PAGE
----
Recreational Pony Bottles, completely unnecessary? Why or why not?

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Ucarkus

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Uncommon but fatal if you don’t mitigate the problem. A large part of diver training is for events that are uncommon but in a reasonable population happen often enough to lead to an unacceptable death rate.
What is the probability? Normally a fatality requires several conditions occurring at the same time like your buddy is not present or they did not see you or surface is far away, so, you have to multiply all probabilities that makes even smaller probability . A healthy human on land takes way more risks on their daily life than that risk. Otherwise we could not function.
 

barth

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I am completely baffled by this. A young woman, a student in a class, decided she needed to make a quick ascent to the surface from 6 meters and evidently held her breath in violation of the first thing you are taught in scuba.

You seem to be saying that this proves that it is absolutely essential to to take 9 minutes ascending from 80 feet in an OOA situation.

I am afraid the connection between these two topics is beyond my ability to comprehend, so I will be unable to formulate an answer. In fact, I think this whole discussion has ventured well into the kind of surrealism that would have floored Kafka.

The minimum gas calculation time is 9 minutes. In the past Gue was using a different calculation. Now they are using the cat calculation.


The time in minimum gas calculation is the same as the time the planned ascent requires. The minimum gas time is more conservative.

I don’t like the cat/new style calculation I prefer the old type of minimum gas calculation.
The OP is thus taking 8 minutes rather than 5 and a bit that GUE would suggest - assuming 25 to 22 takes 1 ish minute and 12 to 0 takes 4, or am I forgetting 6 minutes 6 to the surface?

So what is the procedure for an AS ascent?

From 80 feet/ 24 meter ascent with 9 meter/minute until 12 meter. Stops 1 minute @ 12,9,6 and 3 meter.

5 minutes and a bit is correct
 

KenGordon

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What is the probability? Normally a fatality requires several conditions occurring at the same time like your buddy is not present or they did not see you or surface is far away, so, you have to multiply all probabilities that makes even smaller probability . A healthy human on land takes way more risks on their daily life than that risk. Otherwise we could not function.
That is what the mitigations do. If we didn’t train for failures and have mitigations people would die when service technicians made mistakes or they didn’t pay attention to gas use. An octopus on a buddy is a mitigation.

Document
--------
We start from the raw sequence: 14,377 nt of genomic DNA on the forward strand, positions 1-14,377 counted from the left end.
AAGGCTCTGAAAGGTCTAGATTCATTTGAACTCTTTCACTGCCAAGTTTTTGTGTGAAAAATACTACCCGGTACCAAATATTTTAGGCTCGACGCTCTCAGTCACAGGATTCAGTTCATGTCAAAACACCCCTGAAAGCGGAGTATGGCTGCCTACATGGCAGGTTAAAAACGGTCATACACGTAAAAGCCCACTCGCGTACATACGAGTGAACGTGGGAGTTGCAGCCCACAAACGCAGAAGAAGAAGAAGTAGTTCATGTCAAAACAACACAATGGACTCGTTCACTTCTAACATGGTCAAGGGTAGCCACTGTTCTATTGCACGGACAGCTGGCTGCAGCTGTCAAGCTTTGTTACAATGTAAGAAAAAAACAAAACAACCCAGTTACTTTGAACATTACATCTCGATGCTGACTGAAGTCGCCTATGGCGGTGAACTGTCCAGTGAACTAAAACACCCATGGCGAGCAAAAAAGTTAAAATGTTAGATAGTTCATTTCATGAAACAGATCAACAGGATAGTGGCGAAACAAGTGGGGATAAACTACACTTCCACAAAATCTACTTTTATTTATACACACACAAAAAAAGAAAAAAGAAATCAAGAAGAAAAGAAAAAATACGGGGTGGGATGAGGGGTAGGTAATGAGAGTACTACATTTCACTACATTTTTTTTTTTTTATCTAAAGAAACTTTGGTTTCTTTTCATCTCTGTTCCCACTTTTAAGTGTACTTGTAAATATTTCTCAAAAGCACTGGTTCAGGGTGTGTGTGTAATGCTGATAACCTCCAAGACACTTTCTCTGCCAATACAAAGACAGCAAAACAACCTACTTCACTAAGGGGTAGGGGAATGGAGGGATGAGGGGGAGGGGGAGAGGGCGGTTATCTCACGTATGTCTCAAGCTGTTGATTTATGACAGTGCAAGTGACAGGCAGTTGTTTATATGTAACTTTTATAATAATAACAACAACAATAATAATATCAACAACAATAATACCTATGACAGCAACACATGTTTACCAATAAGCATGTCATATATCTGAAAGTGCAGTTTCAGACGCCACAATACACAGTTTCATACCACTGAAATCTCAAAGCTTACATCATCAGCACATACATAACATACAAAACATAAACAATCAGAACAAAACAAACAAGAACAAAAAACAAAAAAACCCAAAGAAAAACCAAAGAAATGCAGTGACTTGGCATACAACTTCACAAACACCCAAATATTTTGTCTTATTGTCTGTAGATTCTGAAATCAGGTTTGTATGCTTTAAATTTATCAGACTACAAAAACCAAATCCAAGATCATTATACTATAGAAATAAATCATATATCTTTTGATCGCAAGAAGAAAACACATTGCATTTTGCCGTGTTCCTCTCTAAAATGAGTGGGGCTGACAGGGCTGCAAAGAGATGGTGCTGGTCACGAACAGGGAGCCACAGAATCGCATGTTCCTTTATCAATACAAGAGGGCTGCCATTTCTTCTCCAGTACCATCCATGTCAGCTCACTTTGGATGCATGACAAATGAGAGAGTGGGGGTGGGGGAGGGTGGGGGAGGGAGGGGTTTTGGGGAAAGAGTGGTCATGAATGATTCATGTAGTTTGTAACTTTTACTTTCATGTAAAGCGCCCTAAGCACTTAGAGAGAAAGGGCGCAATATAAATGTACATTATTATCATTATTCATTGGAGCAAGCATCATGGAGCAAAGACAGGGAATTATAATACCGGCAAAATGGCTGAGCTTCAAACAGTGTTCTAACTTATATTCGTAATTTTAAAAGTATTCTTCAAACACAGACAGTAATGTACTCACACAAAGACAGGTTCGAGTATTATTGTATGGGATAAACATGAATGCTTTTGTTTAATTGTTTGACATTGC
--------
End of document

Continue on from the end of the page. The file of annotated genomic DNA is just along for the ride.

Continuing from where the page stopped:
Look at outcomes, if people were taking bigger risks in daily life we’d see more people dying in random accidents per capita than in scuba accidents. In the U.K. about 1 in 5000 people die each year in an accident. About 10 of maybe 100k divers die In the water. While that looks like twice as many consider that those divers are spending perhaps 25 hours diving in a year so diving is probably 300 times riskier than not diving. If we subtract medical deaths (call it half) it is still 150 times more hazardous. Compared to cycling, there are millions (seven ish) cyclists in the U.K. and only 100 cycling deaths, something like 1 in 70000.
 

Ucarkus

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That is what the mitigations do. If we didn’t train for failures and have mitigations people would die when service technicians made mistakes or they didn’t pay attention to gas use. An octopus on a buddy is a mitigation.

Look at outcomes, if people were taking bigger risks in daily life we’d see more people dying in random accidents per capita than in scuba accidents. In the U.K. about 1 in 5000 people die each year in an accident. About 10 of maybe 100k divers die In the water. While that looks like twice as many consider that those divers are spending perhaps 25 hours diving in a year so diving is probably 300 times riskier than not diving. If we subtract medical deaths (call it half) it is still 150 times more hazardous. Compared to cycling, there are millions (seven ish) cyclists in the U.K. and only 100 cycling deaths, something like 1 in 70000.
This is not what I asked, I asked probability of catastrophic regulator failure. This probability is so small that I ignore it, so, I do not have a specific action or even evaluate it as a risk. AAS (pony is also an AAS) is considered minimum equipment for rec diving, as you also pointed out, it is already mitigated, so, why even bring this up?
 

chillyinCanada

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A ScubaBoard Staff Message...

Closed for thread cleanup.
 

chillyinCanada

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A ScubaBoard Staff Message...

Clean up is ongoing. However, we have moved the thread to Advanced, regardless of the OP's intention.

This is still currently a Learning Zone, ergo, niceness continues to be required. That said, this Subforum and specific thread being within the greater Scubaboard Community also requires "niceness".